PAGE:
Supervisors hear payment issue agreement, opt in to cannabis law
Recordkeeping issues meant thousands of dollars were paid for time not worked
DeSoto County supervisors heard Monday about a settlement between the Sheriff’s Department, Sheriff Bill Rasco, and State Auditor Shad White’s office about apparent salary overpayments to department employees. For as long as about 18 months, some employees were being paid salary for time not working . Recordkeeping inadequacies and the fact that much of this happened during the COVID-19 pandemic were likely a cause for the payment errors.
The item came up as an update from board attorney Tony Nowak about the Sheriff’s Department leave audit and that Rasco had submitted a check to the county. When Supervisor Mark Gardner asked about the check, County Administrator Vanessa Lynchard explained there was an issue with the department’s payroll and that some of the leave time related to COVID-19 and other administrative leave time got “off track.”
Lynchard said some leave was given in error or incorrectly classified. She did go on to say that all the issues were corrected. Rasco, according to the board minutes, had rectified the leave that could not be recovered by personally paying for it himself.
During the time that was investigated, instead of employee time being coded for vacation, sick time, or having the employee file for workman’s compensation and disability, a straight salary was being paid instead.
White’s office was brought in to investigate. As a settlement, some employees had sick time or vacation time taken back to make good on the overpayment. In the case of employees who either left to go elsewhere, efforts were made to recoup the extra payments, which returned about $100,000.
Still, about $19,000 was not recovered back to the county. As a result, Rasco paid the difference from his personal funds. As the elected official, Rasco is held responsible. The amount Rasco personally paid was $19,947.54 back to DeSoto County taxpayers.
By the county’s efforts to recover overpayments and the payment from Rasco’s personal account, the State Auditor’s office has told DeSoto County it considers the issue resolved. The settlement was reached with the Auditor’s office, the Auditor’s attorney, and DeSoto County.
It was noted in the minutes an email had been sent from Jim Bobo of the State Auditor’s office stating the issue has been resolved to their satisfaction.
Supervisors Monday also took action on another front. By not taking action, DeSoto County has officially opted into the new medical cannabis law in the state.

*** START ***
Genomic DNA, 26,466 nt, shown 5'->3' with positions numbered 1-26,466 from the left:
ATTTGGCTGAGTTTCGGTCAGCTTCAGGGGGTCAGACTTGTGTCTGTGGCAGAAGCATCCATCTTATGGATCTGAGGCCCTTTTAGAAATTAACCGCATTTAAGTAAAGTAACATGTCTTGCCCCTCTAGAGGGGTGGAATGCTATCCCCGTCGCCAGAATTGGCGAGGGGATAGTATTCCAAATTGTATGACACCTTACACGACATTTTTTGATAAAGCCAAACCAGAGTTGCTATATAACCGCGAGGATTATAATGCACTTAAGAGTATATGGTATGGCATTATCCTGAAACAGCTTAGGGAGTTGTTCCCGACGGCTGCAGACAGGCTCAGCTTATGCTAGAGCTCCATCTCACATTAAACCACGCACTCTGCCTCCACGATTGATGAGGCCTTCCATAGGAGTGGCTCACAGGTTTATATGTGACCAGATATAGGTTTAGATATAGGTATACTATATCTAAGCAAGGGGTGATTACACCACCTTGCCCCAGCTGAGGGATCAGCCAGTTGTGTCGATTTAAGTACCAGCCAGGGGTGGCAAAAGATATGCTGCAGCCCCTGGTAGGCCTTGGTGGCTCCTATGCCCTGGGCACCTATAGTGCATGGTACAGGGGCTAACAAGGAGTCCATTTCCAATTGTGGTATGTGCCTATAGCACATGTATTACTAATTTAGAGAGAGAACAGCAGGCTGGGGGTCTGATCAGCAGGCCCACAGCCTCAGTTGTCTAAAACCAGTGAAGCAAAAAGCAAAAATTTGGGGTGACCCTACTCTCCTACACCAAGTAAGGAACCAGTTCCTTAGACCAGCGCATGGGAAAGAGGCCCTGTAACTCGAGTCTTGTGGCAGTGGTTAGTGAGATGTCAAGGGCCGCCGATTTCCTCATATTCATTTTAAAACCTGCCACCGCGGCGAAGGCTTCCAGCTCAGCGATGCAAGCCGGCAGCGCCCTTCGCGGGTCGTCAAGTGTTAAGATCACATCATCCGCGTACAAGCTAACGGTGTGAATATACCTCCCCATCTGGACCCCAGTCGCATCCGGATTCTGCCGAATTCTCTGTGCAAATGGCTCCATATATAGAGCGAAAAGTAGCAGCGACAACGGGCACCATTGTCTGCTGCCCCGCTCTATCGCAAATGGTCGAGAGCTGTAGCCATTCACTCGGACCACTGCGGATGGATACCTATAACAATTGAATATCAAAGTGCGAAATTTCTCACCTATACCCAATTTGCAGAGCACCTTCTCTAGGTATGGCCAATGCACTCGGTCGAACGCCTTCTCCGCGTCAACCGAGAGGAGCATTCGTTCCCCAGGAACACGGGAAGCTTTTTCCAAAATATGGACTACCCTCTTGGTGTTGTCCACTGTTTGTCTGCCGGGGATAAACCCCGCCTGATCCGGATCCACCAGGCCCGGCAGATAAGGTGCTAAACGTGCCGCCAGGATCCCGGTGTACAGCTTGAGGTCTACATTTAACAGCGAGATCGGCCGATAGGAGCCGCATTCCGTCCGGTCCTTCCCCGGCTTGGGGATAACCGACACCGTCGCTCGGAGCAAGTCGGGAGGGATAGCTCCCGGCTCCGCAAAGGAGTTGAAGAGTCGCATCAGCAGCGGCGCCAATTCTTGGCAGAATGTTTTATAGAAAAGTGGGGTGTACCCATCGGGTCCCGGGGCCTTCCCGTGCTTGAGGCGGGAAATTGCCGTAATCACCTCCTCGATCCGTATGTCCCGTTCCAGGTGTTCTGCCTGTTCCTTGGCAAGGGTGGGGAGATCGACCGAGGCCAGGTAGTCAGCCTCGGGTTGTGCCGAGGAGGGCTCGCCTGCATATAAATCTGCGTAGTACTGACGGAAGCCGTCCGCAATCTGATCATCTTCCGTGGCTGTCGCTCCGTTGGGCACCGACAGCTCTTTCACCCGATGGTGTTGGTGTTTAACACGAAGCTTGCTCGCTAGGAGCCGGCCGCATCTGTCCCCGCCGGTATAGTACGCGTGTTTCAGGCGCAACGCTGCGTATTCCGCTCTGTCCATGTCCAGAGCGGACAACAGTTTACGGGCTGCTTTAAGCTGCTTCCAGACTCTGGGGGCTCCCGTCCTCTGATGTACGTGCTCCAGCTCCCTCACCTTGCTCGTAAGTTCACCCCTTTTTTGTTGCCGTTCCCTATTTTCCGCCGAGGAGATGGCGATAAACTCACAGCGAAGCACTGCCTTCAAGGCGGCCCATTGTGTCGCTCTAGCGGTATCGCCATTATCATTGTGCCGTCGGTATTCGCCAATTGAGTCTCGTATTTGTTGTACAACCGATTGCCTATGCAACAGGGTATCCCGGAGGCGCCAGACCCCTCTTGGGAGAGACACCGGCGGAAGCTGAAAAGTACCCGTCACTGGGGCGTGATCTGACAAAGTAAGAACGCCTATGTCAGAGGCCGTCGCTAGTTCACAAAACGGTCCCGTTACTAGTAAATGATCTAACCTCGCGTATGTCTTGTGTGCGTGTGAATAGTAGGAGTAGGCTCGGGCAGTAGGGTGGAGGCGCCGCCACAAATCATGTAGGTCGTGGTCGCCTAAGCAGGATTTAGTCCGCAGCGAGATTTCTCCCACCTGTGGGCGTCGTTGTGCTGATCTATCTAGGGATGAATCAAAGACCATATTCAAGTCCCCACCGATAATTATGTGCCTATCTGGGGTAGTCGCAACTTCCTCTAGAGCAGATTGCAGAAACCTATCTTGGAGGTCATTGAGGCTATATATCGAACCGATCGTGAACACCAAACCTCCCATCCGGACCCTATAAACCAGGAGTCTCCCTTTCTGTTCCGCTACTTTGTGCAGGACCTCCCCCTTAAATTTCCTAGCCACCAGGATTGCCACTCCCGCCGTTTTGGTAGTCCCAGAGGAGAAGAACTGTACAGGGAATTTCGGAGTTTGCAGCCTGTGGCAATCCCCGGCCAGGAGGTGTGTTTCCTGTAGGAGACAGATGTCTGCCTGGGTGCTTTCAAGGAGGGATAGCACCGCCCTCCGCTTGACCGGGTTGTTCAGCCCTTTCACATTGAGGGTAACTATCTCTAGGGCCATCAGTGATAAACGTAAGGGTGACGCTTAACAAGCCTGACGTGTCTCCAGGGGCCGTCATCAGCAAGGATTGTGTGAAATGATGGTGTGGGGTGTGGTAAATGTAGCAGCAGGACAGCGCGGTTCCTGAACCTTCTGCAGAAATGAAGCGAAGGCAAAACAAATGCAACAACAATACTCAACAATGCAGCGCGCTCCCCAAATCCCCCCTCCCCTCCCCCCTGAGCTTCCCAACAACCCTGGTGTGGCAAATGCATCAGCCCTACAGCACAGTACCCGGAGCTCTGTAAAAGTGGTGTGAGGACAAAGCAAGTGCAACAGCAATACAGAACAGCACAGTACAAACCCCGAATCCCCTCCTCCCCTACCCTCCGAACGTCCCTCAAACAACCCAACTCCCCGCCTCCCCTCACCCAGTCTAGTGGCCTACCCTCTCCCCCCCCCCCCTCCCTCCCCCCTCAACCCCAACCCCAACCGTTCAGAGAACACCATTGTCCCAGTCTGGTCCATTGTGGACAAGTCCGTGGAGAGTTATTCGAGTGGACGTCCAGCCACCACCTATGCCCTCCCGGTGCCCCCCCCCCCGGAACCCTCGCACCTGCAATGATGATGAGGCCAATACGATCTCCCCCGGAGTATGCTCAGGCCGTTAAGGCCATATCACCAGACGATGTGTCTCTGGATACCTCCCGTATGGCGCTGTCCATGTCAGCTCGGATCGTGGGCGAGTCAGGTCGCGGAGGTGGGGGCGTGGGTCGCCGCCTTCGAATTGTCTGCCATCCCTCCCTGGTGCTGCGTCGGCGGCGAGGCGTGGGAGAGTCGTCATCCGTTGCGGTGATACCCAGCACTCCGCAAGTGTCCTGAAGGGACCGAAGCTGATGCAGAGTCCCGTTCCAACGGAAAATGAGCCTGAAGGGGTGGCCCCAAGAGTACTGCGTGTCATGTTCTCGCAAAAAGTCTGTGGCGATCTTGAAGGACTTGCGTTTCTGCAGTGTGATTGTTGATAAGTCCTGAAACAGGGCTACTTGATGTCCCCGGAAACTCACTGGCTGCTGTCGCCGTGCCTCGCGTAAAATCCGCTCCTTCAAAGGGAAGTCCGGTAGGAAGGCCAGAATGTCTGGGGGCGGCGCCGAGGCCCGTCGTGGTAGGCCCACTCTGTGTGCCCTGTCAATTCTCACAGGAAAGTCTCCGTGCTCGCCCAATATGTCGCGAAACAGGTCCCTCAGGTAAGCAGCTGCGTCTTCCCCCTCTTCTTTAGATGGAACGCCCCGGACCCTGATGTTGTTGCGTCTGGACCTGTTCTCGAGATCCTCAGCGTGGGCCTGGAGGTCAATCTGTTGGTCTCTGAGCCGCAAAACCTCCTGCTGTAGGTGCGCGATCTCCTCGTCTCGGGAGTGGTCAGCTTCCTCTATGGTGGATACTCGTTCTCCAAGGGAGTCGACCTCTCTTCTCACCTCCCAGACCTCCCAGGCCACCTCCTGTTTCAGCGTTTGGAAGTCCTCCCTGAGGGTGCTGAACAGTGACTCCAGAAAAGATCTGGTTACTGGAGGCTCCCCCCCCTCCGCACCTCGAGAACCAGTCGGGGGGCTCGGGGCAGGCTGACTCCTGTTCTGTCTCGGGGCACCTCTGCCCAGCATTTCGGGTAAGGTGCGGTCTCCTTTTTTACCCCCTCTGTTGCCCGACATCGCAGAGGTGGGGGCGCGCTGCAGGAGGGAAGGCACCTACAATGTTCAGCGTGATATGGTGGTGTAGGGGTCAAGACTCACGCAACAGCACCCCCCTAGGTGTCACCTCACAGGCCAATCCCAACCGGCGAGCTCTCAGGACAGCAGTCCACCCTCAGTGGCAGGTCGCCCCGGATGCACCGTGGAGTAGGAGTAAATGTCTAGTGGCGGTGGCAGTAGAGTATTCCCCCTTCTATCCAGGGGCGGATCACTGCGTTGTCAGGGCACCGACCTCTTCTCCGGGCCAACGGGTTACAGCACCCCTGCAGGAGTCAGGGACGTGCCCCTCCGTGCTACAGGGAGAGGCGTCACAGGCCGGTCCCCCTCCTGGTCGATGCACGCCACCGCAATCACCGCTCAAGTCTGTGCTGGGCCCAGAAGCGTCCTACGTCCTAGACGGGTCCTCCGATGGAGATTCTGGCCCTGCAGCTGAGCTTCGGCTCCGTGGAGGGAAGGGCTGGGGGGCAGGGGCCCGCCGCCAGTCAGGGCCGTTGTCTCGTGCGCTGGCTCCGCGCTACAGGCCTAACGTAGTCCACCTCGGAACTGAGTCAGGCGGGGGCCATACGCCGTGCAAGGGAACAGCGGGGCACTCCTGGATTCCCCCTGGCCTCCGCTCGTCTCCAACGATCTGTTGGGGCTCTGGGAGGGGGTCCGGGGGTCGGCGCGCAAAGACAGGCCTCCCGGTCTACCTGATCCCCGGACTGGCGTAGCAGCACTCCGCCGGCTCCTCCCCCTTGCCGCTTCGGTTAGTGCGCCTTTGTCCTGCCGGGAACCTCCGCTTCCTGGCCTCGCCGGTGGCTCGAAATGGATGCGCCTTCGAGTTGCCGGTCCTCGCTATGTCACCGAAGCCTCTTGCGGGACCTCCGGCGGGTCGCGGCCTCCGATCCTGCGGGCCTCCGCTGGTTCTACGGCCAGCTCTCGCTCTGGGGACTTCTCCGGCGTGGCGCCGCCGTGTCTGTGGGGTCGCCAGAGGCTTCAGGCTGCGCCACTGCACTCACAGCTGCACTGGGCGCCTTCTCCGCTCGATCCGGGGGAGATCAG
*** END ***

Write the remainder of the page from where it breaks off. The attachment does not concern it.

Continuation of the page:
At a meeting on the issue last Monday morning, April 25, supervisors heard from board attorney Tony Nowak and from residents who supported the county being included under the new law by “opting in.”
Counties and municipalities were given the chance to “opt out” of the law but had until Monday, May 2 to do so. The opt out would allow those municipalities and counties to prohibit activities to grow, harvest or dispense medical cannabis in its jurisdiction.
Communities that had already opted out did so primarily because of zoning concerns. Horn Lake and Southaven were two of the cities that opted out of medical cannabis, both saying they wanted to investigate zoning before declaring themselves back in.
At the April 25 meeting, county supervisors took no action but adjourned the meeting until Monday, May 2. Some initially interpreted that to mean the county was opting in at that time, because the discussion appeared to favor the county staying in.
However, since the board had its regular meeting scheduled for the deadline date, May 2, it left the door open for a change of mind if needed.
By not taking any action but instead forming a committee Monday to look further into zoning, the county officially opted into the law.
Supervisors Mark Gardner and Lee Caldwell, along with Planning Director Bennie Hopkins, are included in the committee that will look at how zoning for medical cannabis will look going forward.
Governing bodies last month were buoyed in their questions about zoning in an opinion from state Attorney General Lynn Fitch earlier in April that addressed local zoning control, with Fitch stating that cities and counties had more zoning control than they earlier thought they had.
Photo: DeSoto County Administration Building. (Bob Bakken/DeSoto County News)